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With late stage tech companies staying private longer and raising more capital at higher valuations than  at any point in recent memory, it’s little surprise that there’s a new class of investor proving hungry for these deals. Traditional public market investors like hedge funds, mutual funds, and banks have been prolific in snapping up pieces of many of the hottest companies in Silicon Valley.

One of the lesser known firms in this set – an obscurity that is most certainly by design – is Coatue Management, a 15-year-old New York-based hedge fund. A little over a year after launching a $300 million Valley-focused fund and the firm has already bagged shares in Box, Snapchat, HotelTonight, Lyft, Anaplan, and Avvo, among others.

Coatue Senior Managing Director Thomas Laffont took a step toward pulling back that kimono, if only slightly, by joining Sarah Lacy on the Southland stage (Coatue was also an event sponsor). The two discussed the state of tech valuations, the IPO market, and who exactly is this secretive new firm with the big checkbook.

“Nobody really wants to read about hedge funds,” Laffont says, explaining his firm’s typical silence. “At the end of the day we want [our great companies and great entrepreneurs] to be storytellers, and to the extent we can enable them to do that, in the end, that’s what we care about… Want the deals that we do to speak for themselves in the long run.”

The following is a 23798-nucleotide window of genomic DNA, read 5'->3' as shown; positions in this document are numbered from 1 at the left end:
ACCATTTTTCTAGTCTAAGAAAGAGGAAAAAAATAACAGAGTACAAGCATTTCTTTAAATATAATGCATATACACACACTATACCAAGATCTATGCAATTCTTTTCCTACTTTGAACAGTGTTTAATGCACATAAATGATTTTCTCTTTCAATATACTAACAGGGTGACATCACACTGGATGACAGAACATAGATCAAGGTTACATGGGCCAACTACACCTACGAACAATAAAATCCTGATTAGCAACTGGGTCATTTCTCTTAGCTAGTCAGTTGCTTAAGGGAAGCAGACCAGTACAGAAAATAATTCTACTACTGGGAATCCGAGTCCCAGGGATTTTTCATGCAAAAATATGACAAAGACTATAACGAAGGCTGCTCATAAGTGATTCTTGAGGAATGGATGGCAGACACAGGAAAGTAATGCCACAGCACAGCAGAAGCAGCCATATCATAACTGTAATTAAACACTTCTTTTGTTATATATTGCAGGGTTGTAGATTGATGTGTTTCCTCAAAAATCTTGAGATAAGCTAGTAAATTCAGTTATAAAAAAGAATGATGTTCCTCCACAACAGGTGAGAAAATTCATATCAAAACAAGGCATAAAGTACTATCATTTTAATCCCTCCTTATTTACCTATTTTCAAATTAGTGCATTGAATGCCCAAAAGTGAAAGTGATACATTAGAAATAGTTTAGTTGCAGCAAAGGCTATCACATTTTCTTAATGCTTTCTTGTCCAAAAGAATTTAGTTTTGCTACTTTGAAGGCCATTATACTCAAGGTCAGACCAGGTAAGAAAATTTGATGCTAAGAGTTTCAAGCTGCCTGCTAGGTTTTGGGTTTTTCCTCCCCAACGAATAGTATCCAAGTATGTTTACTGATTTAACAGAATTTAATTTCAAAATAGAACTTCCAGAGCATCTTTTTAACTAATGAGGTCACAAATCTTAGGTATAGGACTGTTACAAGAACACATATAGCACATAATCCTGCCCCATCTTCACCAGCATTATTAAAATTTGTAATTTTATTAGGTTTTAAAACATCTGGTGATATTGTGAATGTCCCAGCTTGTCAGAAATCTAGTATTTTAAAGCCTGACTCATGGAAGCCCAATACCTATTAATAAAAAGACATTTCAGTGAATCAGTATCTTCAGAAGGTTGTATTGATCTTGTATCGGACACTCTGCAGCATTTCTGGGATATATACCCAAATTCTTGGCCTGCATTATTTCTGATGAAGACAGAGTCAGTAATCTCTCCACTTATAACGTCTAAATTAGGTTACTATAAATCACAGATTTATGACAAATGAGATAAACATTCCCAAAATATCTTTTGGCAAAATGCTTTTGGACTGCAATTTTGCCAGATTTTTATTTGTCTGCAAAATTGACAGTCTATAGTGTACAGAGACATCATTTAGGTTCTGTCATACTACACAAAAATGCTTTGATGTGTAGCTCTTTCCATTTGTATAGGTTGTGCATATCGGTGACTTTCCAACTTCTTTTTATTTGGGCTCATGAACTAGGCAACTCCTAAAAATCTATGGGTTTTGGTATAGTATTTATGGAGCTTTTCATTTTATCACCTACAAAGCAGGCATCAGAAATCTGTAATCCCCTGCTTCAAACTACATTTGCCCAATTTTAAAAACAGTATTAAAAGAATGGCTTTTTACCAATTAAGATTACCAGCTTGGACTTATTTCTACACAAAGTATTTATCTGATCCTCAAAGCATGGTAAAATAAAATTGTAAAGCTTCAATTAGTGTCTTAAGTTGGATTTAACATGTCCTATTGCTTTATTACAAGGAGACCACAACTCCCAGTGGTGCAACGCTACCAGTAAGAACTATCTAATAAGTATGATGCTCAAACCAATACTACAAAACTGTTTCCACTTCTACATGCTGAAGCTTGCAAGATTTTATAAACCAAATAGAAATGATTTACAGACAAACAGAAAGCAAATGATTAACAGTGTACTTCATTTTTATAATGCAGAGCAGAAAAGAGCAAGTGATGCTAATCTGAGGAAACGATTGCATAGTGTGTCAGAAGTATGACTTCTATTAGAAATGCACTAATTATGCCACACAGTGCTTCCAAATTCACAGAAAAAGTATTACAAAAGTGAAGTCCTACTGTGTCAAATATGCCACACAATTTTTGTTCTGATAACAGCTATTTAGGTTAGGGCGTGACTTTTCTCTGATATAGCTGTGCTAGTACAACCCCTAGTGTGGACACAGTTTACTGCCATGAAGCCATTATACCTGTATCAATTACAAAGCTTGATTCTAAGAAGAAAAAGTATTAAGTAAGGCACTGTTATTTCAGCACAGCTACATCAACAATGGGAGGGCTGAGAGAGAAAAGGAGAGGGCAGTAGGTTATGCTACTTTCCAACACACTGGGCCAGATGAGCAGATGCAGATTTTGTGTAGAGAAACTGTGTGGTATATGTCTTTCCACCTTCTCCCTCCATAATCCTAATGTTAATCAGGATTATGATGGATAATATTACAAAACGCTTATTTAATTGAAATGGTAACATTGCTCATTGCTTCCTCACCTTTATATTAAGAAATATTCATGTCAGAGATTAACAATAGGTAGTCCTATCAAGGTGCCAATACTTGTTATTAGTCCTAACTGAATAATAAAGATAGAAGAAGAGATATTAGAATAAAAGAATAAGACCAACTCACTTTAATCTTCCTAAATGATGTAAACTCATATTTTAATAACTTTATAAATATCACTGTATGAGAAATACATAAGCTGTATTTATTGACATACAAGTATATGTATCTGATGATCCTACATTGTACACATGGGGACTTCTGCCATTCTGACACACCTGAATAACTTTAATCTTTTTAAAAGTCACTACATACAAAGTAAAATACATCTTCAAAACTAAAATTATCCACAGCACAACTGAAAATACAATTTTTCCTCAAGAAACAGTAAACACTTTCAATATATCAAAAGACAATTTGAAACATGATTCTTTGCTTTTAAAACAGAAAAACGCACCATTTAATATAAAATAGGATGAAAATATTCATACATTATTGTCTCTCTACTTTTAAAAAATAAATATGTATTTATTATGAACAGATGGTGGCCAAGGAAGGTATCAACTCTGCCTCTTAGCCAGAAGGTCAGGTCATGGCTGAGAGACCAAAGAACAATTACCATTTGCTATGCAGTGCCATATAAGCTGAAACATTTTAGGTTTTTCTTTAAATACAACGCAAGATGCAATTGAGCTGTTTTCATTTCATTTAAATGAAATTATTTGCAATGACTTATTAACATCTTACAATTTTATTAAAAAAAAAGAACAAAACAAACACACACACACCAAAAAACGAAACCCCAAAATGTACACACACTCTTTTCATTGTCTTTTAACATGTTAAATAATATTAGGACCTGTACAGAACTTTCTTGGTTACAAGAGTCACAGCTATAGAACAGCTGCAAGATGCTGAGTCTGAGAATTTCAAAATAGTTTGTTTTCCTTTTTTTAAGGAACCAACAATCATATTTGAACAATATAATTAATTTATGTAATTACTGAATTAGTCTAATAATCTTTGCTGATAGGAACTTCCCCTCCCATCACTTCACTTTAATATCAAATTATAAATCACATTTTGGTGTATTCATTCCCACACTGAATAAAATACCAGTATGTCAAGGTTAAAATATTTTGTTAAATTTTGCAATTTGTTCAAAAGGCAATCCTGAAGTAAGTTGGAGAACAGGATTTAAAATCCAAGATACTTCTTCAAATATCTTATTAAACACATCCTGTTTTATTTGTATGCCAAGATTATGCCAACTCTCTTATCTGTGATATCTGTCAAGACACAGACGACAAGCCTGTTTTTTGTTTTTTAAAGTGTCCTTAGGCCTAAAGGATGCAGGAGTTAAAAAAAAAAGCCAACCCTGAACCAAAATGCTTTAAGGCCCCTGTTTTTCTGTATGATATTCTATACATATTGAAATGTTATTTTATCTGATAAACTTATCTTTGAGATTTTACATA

As for the decision to shift Coatue’s investment focus downstream, Laffont points to a shift in the liquidity timeline of these leading private tech companies. Thus, if the firm wants to play in this market it needs to look at private deals. But at the same time, if the firm wants to be an informed public market tech investor, it would be well served to have an intimate understanding of what’s going on in the private market. In that way, the two arms of Coatue’s business serve one another.

“In 2007 through 2012, Google’s stock was down almost 30 percent,” Laffont recalls. “What happened? The public market was digesting the impact of Facebook’s business on Google.”

He continues, “Ironically, the best thing that ever happened to Google’s stock price was Facebook going public. If you look at how Google’s performed, it’s now at an all-time high… The Facebook IPO demystified a bit of what Facebook was doing. They were very clear that they weren’t trying to build another search engine.”

So what does this mean for Coatue. Put simply, that if the firm wants to be an informed public investor in the Googles of the world, then it needs to understand what the (still private) Facebooks of the world are up to. Hence the dual-market investment strategy.

“We want to make sure that, in the same way we want the companies we invest in to be forward looking, we want to make sure we can build the best tech investment platform,” Laffont says. “And to not have access to these companies, we felt would put us at a disadvantage over time”

View the full interview below: